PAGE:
I originally wrote this article for a Taekwondo magazine. It demonstrates one of the methods I use to analyze techniques. I usually teach a form, then the applications, then the freestyle, but you need to see how deep I go into a technique
Just below is the ninth movement (third actual technique) of the form Dan Gun. I was originally taught this move in the form Pinan 2 (Heian 2), in the old Kang Duk Won, which was one of the original schools of Taekwondo.
In the following set of pictures are an interpretation of form. I was originally taught that the arms should be more parallel, which would raise the rear arm into more of a high block. A common interpretation, however, is to have the rear arm parallel to the ground.
The reasoning behind this interpretation is that, number one, it is a high block, and, number two, that if somebody was to press on it, as they do in the next two images, the block would give way. Thus, when leveled, or parallel to the ground, contrary to how many schools of art do this move, it doesn’t work.
Of course, while this interpretation has value, it is still but an interpretation, for the angling of the body takes the high block out of the action and then one must question it’s value. Is it a block? A threat of secondary strike? Is there some other function?
The attacker executes a right punch, and the defender steps back and applies the ninth movement of Dan Gun (Pinan 2) by making the lead arm into an outward middle block.
The Defender then launches his own counterstrike, a punch to the body. The punch follows (goes under) the line of the attacker’s arm, thus becoming difficult to see. This is what I call a ‘hidden fist’ technique.
Obviously the preceding variation is more than Dan Gun, and strictly out of the form Pinan Two. Still there are so many more things that can be done. To robot the moves of the form, and not search them for other techniques is sheer blindness. It is like reading a book without understanding the words.
Below is the second technique I was shown, which demonstrates how a basic move can be extrapolated into variation.
The attacker then launches a second strike, a punch to the head, and the defender raises the rear arm upward in a high block. This is not in keeping with the angle of the body in the original move, but we are using both arms in a semblance of what is presented in the first move.
The upward motion of the rear hand does not stop on the high block, however, it circles all the way around to execute an uppercut to the ribs. One has to evaluate how long the front hand should hold its position. While the optimum would be to synchronize the uppercut with the retraction of the front arm, one must make sure the attacker’s punch is not released too soon, which would allow the attacker further attack at disadvantageous time.
The last move would be to shift the body weight into a horse stance while executing a hammerfist to the stretched ribcage of the attacker. One can search for pressure points, but the power of the horse stance should do the trick.
As one examines the Dan Gun movement, and the techniques just presented, one can come to the conclusion that there is a certain amount of static (unmoving) posture to the technique, which is to say it requires the unmoving commitment of the dummy to work…and you aren’t going to see it on the street.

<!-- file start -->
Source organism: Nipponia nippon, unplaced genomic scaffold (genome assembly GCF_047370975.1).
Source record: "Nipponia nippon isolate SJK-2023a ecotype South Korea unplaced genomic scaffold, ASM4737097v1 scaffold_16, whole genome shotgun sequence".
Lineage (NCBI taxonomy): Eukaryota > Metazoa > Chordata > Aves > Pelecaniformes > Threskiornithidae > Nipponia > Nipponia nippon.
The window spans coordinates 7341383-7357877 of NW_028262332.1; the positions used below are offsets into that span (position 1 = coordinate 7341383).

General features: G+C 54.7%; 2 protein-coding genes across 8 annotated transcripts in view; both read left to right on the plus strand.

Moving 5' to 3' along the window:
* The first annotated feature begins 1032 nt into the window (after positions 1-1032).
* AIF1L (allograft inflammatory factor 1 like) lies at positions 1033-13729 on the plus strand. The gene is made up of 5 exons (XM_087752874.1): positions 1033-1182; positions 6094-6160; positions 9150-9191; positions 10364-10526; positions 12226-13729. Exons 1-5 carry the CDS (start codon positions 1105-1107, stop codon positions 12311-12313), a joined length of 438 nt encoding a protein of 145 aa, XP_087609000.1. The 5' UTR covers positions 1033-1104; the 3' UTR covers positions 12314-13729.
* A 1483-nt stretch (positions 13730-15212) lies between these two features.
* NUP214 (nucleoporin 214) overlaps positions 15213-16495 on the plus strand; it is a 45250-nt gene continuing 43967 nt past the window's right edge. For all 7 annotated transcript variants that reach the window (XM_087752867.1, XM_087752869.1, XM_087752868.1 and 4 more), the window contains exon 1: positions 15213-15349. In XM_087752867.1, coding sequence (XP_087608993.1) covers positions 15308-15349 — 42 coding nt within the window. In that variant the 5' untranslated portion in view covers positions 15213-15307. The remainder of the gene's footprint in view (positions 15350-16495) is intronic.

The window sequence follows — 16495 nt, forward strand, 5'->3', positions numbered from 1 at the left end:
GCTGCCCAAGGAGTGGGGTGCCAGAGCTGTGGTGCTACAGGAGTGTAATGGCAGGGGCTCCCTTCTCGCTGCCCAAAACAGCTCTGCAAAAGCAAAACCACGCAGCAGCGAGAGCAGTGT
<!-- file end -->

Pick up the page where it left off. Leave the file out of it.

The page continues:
However ‘poser’ it may be, it still provides an invaluable training step for the complete martial artist. Beginners, and this includes those enamored of the MMA ‘punch and die’ mindset, should realize that the lessons learned in this rigid technique will realize much fruit as one travels through further evolutions of the technique.
The attacker launches a right fist, and the defender slaps the fist inward with his left hand (a very intuitive and natural move).
This variation has to have pin point accuracy and the ability to develop short power, and defends the need for spending much time studying the preceding and more classical techniques.
Lastly, one must not forget that the Japanese arts from which such movements as this came from were originally designed for defense against weapons (armed Samurai). Thus, the following technique will be adapted for a simple overhead strike with a pole.
I know it looks funky, but if you have practiced this move sufficiently, and have practiced it on basic levels, then one can move in and catch the short end of the pole, and disrupt the attack sufficiently to grab the long end of the pole.
The kick is gratuitous, and delightfully taekwondo. Grin.
The trick to taking the pole away is to execute sufficient leverage that the attacker’s wrist becomes bent and unable to hold onto the pole, then circling the pole out of his grasp and using it against him is possible.
It is difficult, it is going to take work, but it is a technique well worth working on.
In closing, there are dozens and dozens of potential techniques in this move, and time spent exploring options is time well spent. After all, how can you say you really know a technique if you haven’t explored every single angle, every single counter, every single combination which includes the movements.
Thus, one should take each movement of their art and explore it through hard and soft potentials, through a variety of weapons applications and disarms, through combination with every other move of their art.
To do less is a waste of time.